Another possibility is that public debts will keep rising. The risk then is that it will eventually alarm the financial markets. Risk premia will grow, as they already started in the case of Italy, further speeding up debt buildups. The classic end of the story is that the financial markets eventually stop financing the public debts, which triggers a debt crisis. The last time it happened in the euro area, during 2010-12, the central bank stepped in and implicitly guaranteed all public debts, which put an end to the crisis. However, the debt ratios were much lower than they now are. If the markets remain unconvinced, the central bank will have either to give up on inflation as in the first scenario, or it will not act on its promise and the euro area will break up. The situation is not very different in the US and the UK. Either the central banks accept a sharp increase in inflation, or they let a debt crisis unfold. In the case of a debt crisis, debt defaults would then be an option. The other option would be financial repression in the form of administered caps on interest rates, which would profoundly disorganize the financial markets.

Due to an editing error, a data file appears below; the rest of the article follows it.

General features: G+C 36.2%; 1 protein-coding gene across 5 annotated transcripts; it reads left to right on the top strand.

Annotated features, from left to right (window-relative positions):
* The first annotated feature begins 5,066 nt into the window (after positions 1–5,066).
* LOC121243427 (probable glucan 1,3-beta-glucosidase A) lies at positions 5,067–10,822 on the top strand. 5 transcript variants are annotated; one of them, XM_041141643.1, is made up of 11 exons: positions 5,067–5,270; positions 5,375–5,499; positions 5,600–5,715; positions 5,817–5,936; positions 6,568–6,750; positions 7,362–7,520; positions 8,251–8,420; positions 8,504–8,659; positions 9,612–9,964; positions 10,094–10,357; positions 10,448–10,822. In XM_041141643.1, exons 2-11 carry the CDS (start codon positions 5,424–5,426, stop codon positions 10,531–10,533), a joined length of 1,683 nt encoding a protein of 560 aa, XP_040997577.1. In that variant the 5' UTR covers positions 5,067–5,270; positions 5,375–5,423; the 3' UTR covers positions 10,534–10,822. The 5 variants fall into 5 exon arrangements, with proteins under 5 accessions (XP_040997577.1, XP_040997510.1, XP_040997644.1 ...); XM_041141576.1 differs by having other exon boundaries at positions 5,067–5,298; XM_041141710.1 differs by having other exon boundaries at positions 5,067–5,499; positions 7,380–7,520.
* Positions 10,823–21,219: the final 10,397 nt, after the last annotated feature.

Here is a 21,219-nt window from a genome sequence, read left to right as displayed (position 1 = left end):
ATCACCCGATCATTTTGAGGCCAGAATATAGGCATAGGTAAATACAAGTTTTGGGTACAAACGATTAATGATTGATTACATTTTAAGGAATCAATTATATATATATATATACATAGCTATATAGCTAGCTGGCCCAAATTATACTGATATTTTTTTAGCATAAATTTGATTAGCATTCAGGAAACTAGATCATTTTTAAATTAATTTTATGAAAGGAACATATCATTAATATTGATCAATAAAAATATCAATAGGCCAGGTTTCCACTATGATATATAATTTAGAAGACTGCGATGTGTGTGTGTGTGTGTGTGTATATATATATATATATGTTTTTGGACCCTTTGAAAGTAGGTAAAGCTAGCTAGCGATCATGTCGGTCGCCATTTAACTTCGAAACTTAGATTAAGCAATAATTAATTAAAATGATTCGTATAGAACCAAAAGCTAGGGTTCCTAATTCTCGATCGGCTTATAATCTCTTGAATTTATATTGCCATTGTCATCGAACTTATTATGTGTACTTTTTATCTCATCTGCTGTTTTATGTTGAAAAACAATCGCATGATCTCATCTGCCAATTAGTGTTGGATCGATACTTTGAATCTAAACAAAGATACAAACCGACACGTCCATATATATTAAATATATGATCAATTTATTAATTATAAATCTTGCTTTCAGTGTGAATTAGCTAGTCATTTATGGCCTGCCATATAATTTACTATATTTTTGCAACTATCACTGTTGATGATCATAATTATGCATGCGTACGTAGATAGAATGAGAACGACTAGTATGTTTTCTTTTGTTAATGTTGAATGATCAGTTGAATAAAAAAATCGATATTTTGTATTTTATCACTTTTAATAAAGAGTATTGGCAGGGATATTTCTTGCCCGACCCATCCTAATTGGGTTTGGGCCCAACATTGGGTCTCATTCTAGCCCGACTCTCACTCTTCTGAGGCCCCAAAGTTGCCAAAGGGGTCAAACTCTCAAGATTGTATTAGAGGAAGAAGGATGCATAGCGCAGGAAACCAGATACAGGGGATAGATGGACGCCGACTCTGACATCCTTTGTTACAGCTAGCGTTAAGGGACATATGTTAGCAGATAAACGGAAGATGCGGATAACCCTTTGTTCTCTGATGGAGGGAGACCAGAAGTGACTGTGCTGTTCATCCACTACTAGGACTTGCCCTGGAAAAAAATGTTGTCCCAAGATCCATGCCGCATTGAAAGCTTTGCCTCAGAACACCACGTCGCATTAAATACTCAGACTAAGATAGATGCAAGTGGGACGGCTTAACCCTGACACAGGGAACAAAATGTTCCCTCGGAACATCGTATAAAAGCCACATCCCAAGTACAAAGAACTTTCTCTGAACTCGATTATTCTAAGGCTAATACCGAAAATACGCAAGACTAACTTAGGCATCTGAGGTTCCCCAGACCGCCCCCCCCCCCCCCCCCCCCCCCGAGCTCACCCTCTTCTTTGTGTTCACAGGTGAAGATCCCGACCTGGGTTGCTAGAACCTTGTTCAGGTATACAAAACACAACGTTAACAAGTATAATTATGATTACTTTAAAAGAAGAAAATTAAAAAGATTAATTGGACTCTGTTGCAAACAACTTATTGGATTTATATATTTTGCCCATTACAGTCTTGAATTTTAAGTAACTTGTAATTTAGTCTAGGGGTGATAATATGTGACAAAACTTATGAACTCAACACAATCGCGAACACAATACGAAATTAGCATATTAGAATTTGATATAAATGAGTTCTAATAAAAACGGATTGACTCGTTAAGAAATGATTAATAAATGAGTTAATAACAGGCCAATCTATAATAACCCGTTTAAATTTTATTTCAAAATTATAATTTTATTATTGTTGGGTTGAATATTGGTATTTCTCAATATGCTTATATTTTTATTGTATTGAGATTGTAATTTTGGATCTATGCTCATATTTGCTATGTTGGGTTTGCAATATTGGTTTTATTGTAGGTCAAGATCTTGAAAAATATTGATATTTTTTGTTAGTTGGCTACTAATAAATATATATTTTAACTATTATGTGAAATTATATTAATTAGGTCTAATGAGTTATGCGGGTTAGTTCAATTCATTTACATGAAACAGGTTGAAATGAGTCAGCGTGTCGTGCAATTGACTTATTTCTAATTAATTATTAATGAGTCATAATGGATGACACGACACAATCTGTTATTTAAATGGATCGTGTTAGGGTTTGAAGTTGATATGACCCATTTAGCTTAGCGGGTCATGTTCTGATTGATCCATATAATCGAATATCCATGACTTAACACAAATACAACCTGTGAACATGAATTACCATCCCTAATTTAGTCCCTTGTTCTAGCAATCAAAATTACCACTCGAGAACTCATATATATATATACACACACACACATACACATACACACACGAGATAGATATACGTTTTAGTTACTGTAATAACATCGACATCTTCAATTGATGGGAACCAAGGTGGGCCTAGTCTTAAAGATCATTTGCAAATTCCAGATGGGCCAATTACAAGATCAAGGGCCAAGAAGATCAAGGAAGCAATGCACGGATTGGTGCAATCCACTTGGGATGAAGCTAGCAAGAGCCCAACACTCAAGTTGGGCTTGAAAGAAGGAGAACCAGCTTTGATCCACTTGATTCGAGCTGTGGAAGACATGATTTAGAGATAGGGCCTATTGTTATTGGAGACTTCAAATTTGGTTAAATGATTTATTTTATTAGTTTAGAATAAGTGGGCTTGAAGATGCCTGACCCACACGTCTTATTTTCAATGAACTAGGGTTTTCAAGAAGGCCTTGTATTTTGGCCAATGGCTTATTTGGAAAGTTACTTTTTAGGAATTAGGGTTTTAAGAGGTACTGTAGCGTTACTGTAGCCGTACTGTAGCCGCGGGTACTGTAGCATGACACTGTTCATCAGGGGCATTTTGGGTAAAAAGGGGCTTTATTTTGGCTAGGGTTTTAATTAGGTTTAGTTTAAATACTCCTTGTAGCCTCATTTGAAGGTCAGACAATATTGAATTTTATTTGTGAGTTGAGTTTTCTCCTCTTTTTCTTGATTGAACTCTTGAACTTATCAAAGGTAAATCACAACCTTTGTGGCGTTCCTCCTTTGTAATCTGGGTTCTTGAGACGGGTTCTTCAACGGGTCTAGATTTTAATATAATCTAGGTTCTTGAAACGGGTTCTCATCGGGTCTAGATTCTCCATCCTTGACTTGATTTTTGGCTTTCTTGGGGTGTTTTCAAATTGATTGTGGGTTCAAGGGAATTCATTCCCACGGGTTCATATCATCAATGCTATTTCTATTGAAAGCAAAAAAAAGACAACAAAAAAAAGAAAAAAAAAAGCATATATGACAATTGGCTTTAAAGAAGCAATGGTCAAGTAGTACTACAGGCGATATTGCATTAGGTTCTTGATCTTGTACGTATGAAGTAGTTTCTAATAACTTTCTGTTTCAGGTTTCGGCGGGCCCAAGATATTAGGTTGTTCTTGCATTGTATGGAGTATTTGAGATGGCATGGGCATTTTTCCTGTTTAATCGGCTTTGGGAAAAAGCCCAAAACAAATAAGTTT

Thus, there is no good option, unless we believe that the global natural interest rate is indeed very low, in which case moderate increases in the interest rate would be enough to bring inflation down. Then the interest rates will soon return to the low levels seen in recent years. The future will tell us which view is correct.


The article is published in a series of articles in Obserwator Finansowy written by governors of central banks and distinguished economists. The series is under the special patronage of the Governor of Narodowy Bank Polski, Professor Adam Glapiński. The authors of the articles have agreed to waive their fees for writing the texts, and in exchange NBP shall donate the amount equivalent to the fees onto the account of the National Bank of Ukraine in order to support the NBU during the war. Below is a foreword by the Governor of NBP to the whole series: